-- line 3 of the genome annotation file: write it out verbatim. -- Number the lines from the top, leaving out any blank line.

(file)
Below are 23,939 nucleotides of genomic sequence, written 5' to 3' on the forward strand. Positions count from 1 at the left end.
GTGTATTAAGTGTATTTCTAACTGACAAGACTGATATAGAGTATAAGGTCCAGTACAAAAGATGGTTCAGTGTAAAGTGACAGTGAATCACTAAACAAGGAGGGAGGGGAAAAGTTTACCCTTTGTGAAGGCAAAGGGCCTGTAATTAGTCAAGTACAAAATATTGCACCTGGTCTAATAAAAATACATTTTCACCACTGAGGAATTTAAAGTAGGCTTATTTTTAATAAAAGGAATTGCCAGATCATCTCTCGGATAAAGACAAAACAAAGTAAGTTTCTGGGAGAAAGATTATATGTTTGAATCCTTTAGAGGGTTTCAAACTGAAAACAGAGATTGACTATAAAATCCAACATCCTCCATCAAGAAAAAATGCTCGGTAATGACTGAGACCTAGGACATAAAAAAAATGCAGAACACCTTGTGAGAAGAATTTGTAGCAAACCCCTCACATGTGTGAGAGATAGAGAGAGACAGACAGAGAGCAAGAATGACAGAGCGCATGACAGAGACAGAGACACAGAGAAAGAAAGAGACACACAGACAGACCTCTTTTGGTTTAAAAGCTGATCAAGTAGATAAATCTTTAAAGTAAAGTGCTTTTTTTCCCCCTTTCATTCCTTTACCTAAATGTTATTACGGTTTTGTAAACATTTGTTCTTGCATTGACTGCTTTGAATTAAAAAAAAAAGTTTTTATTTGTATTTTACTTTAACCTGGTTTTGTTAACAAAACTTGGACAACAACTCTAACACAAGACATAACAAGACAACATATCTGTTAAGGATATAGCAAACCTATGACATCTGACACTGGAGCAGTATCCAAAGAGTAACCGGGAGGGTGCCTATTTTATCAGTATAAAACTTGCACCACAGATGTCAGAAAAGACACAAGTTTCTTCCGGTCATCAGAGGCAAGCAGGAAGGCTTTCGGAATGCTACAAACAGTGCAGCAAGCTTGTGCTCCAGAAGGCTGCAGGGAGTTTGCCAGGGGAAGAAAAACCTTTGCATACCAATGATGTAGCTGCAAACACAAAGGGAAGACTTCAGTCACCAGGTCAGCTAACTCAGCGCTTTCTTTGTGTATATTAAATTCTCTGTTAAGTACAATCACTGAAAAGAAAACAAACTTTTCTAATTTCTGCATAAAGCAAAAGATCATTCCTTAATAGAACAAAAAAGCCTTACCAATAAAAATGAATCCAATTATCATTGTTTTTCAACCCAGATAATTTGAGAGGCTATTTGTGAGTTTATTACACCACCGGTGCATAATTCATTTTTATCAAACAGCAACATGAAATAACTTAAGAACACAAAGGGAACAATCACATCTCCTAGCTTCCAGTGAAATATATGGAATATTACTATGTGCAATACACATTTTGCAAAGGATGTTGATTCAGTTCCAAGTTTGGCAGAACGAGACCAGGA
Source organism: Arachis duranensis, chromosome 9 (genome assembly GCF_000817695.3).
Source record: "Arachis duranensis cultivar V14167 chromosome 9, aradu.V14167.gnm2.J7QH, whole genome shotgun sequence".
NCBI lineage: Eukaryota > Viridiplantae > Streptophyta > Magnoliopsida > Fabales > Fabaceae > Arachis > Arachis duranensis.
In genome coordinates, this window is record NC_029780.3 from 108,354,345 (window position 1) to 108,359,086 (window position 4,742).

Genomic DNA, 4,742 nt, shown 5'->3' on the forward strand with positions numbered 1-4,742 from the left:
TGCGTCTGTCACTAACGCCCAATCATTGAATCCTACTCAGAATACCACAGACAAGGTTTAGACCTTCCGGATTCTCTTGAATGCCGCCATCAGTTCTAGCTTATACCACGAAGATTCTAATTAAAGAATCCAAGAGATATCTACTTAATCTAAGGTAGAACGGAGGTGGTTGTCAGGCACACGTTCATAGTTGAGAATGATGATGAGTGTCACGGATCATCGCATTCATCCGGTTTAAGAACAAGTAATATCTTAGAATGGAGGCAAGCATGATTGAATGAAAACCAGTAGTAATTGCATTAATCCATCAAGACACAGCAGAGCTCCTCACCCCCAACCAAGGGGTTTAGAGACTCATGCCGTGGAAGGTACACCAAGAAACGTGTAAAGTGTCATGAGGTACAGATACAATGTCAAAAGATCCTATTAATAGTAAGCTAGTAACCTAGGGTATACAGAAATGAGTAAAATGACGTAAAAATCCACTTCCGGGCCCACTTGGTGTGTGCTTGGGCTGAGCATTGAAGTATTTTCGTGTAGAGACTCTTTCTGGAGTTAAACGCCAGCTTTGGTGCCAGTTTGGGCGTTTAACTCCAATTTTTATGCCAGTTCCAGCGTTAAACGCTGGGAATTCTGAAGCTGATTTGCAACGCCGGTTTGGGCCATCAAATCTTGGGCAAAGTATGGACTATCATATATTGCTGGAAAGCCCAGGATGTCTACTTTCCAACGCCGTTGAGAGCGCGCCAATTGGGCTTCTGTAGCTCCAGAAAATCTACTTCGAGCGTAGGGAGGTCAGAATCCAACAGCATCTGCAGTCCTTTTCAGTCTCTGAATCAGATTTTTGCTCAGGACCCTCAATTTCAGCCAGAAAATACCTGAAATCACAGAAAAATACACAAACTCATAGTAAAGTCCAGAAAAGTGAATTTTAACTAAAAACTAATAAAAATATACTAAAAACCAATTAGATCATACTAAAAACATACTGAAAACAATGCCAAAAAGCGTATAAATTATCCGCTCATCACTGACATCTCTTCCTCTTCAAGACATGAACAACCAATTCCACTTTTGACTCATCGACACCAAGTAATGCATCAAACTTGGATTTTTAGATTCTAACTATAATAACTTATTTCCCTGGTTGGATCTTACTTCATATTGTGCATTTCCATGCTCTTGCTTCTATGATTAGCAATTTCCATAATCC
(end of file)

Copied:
Source organism: Arachis duranensis, chromosome 9 (genome assembly GCF_000817695.3).